Obama takes on Iran critics on Twitter
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President Obama hit back at Republican opponents of his Iran nuclear deal via Twitter on Wednesday.

The president denied suggestions there are secret terms to the deal that haven't been shared with Congress and said rejecting the agreement would bolster Iran's nuclear program.

“Important detail — there are no secret deals,” Obama wrote about the agreement, responding to a tweet from House Majority Whip Steve ScaliseStephen (Steve) Joseph ScaliseTrump keeps tight grip on GOP GOP lawmakers: House leaders already jockeying for leadership contests House Republicans find silver lining in minority MORE (R-La.).

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“My staff can brief you on any question about any part of the deal,” he added.

“Mr. President, Americans deserve to know the details about the secret side deals,” Scalise had tweeted earlier Wednesday morning with the hashtag #IranDeal.

Obama also addressed Senate Majority Leader Mitch McConnellAddison (Mitch) Mitchell McConnellGOP rep to introduce constitutional amendment to limit Supreme Court seats to 9 The Hill's Morning Report - Dems contemplate big election and court reforms Court-packing becomes new litmus test on left MORE (R-Ky.) and his remarks criticizing the deal.

“The choice is ultimately between diplomacy and war,” Obama wrote. “Iran’s nuclear program accelerates if Congress kills this deal."

“Let’s hope @POTUS avoids obviously untrue talking points about the #IranDeal being a choice between a bad deal and war,” McConnell tweeted on Wednesday morning. “It isn’t.”

Obama also responded to a tweet from Angela K. Miller, a self-described "peace advocate."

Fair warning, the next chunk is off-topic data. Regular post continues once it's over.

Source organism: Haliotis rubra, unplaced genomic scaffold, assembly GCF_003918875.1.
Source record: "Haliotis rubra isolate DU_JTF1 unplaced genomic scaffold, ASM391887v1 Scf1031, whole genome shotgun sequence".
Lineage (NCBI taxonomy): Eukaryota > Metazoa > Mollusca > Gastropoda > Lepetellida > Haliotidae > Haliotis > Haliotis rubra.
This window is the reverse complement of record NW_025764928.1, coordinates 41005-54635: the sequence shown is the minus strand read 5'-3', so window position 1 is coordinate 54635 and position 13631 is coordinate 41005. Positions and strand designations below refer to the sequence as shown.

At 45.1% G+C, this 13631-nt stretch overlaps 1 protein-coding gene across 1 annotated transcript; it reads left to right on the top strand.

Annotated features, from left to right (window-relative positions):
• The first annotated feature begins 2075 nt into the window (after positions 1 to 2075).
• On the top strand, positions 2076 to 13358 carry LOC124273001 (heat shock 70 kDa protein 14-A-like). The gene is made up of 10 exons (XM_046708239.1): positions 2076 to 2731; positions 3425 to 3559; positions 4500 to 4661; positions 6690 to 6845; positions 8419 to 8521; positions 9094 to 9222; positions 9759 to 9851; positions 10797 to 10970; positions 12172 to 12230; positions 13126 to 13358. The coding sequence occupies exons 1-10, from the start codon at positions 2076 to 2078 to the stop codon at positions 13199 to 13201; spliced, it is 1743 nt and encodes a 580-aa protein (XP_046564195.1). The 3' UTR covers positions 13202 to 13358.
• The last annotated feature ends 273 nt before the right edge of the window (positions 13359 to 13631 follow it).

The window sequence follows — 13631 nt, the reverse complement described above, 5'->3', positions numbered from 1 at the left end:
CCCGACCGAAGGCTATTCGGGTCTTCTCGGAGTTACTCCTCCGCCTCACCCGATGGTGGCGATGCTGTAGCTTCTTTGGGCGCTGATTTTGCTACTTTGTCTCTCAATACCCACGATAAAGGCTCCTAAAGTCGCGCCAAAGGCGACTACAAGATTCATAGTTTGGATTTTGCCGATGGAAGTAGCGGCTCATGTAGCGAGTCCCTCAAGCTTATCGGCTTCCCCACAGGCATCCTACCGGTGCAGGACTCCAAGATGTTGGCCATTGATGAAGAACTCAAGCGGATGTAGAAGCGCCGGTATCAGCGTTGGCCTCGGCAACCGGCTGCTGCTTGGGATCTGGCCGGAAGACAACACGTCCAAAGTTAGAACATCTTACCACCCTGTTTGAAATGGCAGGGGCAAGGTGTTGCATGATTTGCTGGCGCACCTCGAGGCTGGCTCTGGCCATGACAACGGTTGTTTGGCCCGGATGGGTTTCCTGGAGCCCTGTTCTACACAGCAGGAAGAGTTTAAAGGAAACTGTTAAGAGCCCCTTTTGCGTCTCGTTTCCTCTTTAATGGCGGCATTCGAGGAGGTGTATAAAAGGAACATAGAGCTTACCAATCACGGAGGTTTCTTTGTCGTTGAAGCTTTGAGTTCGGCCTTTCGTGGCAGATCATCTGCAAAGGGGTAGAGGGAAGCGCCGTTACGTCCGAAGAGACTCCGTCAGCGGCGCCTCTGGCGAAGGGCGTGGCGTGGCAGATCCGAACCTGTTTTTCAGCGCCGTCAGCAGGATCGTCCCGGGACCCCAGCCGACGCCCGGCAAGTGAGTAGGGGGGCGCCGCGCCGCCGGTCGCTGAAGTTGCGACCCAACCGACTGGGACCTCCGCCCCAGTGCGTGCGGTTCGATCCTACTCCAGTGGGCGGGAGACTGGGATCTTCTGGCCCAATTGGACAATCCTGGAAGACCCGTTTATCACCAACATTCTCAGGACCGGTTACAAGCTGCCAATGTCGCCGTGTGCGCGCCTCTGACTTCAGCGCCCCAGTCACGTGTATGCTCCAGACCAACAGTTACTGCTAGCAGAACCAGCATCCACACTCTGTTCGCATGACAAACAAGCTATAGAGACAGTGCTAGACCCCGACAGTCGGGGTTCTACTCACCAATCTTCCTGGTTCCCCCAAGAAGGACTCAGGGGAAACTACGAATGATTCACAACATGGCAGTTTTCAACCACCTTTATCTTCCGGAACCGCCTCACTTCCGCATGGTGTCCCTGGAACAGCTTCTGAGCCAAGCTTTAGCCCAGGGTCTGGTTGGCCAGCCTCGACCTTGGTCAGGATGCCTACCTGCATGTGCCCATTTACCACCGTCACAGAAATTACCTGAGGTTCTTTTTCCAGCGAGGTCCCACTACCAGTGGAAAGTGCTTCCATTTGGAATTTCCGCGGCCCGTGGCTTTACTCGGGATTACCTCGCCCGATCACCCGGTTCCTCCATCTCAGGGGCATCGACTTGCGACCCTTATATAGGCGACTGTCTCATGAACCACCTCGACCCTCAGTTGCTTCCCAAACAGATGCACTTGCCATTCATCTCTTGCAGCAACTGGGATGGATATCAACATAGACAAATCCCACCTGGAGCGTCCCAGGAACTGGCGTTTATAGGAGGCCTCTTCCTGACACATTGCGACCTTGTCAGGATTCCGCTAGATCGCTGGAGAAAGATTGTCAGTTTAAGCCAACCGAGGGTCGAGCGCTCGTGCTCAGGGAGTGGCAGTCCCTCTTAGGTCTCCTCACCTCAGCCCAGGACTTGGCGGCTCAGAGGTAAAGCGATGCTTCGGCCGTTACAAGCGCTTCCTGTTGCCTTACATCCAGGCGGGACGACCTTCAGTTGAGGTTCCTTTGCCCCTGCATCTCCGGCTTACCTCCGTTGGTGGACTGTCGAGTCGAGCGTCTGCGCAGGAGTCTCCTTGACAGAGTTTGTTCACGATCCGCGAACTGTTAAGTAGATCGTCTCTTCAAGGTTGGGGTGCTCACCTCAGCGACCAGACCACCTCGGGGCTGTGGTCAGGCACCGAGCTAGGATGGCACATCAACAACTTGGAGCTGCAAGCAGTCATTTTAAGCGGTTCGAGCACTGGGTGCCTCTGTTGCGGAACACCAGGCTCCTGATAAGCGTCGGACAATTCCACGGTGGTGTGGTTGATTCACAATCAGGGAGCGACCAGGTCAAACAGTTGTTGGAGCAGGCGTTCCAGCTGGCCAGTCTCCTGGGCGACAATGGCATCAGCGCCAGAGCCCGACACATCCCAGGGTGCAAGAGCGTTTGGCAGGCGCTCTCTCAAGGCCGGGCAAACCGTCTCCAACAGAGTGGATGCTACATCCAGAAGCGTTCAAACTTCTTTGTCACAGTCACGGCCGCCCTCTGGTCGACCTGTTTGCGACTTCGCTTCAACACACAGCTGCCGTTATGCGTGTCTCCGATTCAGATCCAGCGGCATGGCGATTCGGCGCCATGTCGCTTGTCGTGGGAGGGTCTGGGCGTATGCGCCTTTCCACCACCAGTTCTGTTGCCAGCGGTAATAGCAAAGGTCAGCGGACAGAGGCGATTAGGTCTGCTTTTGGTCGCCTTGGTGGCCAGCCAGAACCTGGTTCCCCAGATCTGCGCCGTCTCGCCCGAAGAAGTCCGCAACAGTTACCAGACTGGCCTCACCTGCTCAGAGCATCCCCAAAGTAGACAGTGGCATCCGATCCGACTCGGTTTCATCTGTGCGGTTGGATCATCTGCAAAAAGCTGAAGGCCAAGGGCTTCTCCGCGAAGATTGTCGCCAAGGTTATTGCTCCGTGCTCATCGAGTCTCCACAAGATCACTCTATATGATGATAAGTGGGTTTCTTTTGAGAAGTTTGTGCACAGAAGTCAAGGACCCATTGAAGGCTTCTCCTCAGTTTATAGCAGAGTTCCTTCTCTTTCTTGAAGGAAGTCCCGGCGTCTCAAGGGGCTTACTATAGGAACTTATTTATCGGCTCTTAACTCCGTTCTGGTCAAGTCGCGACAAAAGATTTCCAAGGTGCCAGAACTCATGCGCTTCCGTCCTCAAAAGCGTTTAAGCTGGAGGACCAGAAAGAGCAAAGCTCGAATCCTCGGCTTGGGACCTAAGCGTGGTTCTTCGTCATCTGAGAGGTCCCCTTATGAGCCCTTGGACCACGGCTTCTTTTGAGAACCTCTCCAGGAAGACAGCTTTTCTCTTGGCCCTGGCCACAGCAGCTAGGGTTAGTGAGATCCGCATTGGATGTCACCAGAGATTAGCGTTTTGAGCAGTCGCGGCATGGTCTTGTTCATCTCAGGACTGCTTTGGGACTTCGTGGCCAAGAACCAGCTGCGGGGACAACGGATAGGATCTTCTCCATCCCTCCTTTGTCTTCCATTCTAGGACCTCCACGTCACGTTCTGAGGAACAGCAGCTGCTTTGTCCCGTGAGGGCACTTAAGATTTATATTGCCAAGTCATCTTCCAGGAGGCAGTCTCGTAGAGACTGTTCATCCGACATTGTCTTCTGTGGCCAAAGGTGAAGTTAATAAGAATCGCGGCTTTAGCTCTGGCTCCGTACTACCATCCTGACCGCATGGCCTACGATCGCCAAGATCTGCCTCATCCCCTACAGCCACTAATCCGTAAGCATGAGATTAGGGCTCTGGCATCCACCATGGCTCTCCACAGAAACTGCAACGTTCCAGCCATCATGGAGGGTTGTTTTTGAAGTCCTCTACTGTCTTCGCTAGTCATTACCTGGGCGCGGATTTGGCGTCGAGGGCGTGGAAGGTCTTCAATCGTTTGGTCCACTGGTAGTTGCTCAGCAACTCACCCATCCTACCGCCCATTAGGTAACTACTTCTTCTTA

Miller asked Obama on Twitter if a “better” deal were possible.

“It’s the strongest nuclear deal ever negotiated,” Obama tweeted.

“There’s no such thing as a ‘better deal,’” he added. “Walking away risks war.”

Obama’s push on social media for the Iran deal follows a speech he delivered at American University in Washington, D.C., Wednesday morning.

In the speech he told lawmakers that the agreement is the best method for preventing an Iranian nuclear weapons stockpile.

“Walk away from this agreement, and you will get a better deal — for Iran,” Obama said.

“America’s credibility is the anchor of the international system,” the president added.

Obama is ramping up efforts to win over lawmakers as they begin a five-week August recess. Congress is currently within a 60-day window to review the pact, with Republicans planning to vote on a resolution of disapproval in September.

The president needs to shore up Democratic support to sustain his threatened veto of any measure blocking the nuclear deal.

The historic agreement would ease economic sanctions on Iran in exchange for greater restrictions over its nuclear energy programs.